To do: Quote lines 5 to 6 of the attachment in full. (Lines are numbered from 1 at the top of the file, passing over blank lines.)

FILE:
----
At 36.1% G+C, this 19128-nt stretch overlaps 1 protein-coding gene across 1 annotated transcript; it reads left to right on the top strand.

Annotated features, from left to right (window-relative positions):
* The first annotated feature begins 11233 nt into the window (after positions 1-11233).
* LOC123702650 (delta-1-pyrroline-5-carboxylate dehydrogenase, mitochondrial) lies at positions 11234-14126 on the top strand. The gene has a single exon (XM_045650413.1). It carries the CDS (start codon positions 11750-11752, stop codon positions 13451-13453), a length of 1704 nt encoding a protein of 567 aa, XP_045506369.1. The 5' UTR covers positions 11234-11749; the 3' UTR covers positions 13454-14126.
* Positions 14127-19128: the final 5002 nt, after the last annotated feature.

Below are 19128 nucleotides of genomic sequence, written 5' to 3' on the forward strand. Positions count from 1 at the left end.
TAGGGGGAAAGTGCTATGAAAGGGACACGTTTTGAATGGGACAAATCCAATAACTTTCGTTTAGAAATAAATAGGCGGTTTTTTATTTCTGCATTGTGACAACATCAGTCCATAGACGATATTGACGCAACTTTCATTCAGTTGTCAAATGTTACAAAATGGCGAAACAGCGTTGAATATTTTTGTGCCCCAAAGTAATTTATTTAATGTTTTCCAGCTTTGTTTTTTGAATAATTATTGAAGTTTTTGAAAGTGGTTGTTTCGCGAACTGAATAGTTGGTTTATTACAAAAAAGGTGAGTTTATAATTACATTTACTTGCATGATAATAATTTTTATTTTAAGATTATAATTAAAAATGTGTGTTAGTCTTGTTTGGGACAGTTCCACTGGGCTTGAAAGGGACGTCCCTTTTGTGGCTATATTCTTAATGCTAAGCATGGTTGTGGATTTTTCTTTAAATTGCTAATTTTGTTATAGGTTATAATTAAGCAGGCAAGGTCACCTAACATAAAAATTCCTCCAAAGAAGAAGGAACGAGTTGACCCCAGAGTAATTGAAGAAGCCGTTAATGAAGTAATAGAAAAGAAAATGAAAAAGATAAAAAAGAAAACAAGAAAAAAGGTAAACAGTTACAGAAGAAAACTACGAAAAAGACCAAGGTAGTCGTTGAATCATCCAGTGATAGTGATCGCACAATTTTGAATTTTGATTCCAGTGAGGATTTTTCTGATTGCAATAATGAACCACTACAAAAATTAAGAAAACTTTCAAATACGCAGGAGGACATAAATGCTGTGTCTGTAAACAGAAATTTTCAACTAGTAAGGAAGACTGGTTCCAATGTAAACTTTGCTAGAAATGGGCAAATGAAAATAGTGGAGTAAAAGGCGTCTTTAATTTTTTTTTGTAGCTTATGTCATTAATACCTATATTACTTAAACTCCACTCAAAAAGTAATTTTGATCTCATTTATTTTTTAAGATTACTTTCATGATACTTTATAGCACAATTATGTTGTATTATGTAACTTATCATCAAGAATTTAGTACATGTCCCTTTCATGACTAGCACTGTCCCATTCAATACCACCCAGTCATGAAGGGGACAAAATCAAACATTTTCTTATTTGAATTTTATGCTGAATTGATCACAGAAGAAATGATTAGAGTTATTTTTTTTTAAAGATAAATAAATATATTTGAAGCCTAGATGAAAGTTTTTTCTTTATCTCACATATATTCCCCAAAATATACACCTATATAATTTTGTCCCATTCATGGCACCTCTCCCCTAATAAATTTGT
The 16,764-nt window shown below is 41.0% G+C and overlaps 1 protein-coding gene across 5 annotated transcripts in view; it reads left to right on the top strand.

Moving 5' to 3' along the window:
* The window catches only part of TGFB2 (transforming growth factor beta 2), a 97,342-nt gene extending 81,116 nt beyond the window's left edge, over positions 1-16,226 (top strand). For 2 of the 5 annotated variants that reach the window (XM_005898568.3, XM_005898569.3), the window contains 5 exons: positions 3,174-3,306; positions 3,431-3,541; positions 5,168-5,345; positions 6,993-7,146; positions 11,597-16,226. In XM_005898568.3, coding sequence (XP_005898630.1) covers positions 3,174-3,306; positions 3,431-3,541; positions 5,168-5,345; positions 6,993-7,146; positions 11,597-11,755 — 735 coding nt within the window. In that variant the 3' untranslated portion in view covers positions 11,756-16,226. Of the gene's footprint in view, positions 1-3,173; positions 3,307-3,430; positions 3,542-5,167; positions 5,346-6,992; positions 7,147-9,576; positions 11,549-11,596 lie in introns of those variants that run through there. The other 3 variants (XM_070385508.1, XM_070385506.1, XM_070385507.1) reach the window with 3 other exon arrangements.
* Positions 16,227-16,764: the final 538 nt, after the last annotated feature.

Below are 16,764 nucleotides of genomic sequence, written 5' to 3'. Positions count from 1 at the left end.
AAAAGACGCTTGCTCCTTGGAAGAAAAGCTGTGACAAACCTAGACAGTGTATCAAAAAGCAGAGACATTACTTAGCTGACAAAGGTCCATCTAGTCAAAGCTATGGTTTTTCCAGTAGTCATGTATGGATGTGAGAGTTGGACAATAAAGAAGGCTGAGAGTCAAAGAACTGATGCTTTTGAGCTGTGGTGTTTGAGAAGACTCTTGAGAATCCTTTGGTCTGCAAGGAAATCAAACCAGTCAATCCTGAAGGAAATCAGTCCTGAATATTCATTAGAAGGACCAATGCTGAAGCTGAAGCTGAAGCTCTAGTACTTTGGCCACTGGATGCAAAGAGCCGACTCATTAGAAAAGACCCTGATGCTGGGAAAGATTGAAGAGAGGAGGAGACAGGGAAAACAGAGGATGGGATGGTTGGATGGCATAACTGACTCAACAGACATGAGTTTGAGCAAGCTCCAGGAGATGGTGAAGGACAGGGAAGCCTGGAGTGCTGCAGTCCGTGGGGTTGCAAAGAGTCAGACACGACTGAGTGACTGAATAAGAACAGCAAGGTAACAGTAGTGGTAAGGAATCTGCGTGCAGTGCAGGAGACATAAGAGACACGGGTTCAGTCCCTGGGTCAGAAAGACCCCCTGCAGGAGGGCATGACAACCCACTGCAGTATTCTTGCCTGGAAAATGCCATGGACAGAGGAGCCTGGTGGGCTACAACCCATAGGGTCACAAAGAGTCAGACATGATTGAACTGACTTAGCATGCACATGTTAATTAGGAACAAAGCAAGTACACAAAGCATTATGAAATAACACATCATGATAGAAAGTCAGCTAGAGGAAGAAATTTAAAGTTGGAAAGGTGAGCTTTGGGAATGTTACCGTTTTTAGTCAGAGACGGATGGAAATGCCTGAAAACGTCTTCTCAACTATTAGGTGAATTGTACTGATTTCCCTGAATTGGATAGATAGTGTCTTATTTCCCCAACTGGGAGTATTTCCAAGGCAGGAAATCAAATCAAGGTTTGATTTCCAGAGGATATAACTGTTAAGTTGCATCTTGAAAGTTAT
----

* Positions 14127-19128: the final 5002 nt, after the last annotated feature.

Below are 19128 nucleotides of genomic sequence, written 5' to 3' on the forward strand. Positions count from 1 at the left end.